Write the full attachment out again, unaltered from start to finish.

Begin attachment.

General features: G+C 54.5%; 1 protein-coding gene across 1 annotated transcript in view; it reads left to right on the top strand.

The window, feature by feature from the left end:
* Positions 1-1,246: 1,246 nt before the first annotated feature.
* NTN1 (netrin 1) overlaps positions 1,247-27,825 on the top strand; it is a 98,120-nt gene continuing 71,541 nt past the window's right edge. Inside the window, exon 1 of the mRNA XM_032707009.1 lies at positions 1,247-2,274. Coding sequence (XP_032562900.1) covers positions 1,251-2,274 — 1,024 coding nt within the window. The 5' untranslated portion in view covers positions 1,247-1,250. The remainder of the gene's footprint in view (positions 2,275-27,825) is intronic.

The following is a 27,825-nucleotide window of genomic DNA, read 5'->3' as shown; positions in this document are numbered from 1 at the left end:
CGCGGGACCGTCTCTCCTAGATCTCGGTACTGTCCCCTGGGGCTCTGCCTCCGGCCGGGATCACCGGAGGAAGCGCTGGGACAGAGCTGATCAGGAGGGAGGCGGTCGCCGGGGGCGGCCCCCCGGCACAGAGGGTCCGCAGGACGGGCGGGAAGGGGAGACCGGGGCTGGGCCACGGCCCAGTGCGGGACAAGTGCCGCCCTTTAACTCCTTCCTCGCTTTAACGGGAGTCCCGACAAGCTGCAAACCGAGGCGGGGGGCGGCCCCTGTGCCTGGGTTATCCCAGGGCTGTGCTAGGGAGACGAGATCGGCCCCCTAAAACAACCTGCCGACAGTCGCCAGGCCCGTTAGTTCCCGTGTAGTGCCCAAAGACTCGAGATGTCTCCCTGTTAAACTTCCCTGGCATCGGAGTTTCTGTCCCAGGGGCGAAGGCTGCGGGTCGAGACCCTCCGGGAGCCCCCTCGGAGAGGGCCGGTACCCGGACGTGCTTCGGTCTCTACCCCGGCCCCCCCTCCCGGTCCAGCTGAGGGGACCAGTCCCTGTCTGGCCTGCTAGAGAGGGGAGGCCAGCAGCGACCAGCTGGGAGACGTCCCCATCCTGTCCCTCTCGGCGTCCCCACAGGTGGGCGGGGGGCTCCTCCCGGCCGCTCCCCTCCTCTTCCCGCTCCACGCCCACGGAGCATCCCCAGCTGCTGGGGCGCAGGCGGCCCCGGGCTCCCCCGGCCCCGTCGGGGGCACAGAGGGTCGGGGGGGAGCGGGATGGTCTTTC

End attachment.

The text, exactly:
General features: G+C 54.5%; 1 protein-coding gene across 1 annotated transcript in view; it reads left to right on the top strand.

The window, feature by feature from the left end:
* Positions 1-1,246: 1,246 nt before the first annotated feature.
* NTN1 (netrin 1) overlaps positions 1,247-27,825 on the top strand; it is a 98,120-nt gene continuing 71,541 nt past the window's right edge. Inside the window, exon 1 of the mRNA XM_032707009.1 lies at positions 1,247-2,274. Coding sequence (XP_032562900.1) covers positions 1,251-2,274 — 1,024 coding nt within the window. The 5' untranslated portion in view covers positions 1,247-1,250. The remainder of the gene's footprint in view (positions 2,275-27,825) is intronic.

The following is a 27,825-nucleotide window of genomic DNA, read 5'->3' as shown; positions in this document are numbered from 1 at the left end:
CGCGGGACCGTCTCTCCTAGATCTCGGTACTGTCCCCTGGGGCTCTGCCTCCGGCCGGGATCACCGGAGGAAGCGCTGGGACAGAGCTGATCAGGAGGGAGGCGGTCGCCGGGGGCGGCCCCCCGGCACAGAGGGTCCGCAGGACGGGCGGGAAGGGGAGACCGGGGCTGGGCCACGGCCCAGTGCGGGACAAGTGCCGCCCTTTAACTCCTTCCTCGCTTTAACGGGAGTCCCGACAAGCTGCAAACCGAGGCGGGGGGCGGCCCCTGTGCCTGGGTTATCCCAGGGCTGTGCTAGGGAGACGAGATCGGCCCCCTAAAACAACCTGCCGACAGTCGCCAGGCCCGTTAGTTCCCGTGTAGTGCCCAAAGACTCGAGATGTCTCCCTGTTAAACTTCCCTGGCATCGGAGTTTCTGTCCCAGGGGCGAAGGCTGCGGGTCGAGACCCTCCGGGAGCCCCCTCGGAGAGGGCCGGTACCCGGACGTGCTTCGGTCTCTACCCCGGCCCCCCCTCCCGGTCCAGCTGAGGGGACCAGTCCCTGTCTGGCCTGCTAGAGAGGGGAGGCCAGCAGCGACCAGCTGGGAGACGTCCCCATCCTGTCCCTCTCGGCGTCCCCACAGGTGGGCGGGGGGCTCCTCCCGGCCGCTCCCCTCCTCTTCCCGCTCCACGCCCACGGAGCATCCCCAGCTGCTGGGGCGCAGGCGGCCCCGGGCTCCCCCGGCCCCGTCGGGGGCACAGAGGGTCGGGGGGGAGCGGGATGGTCTTTC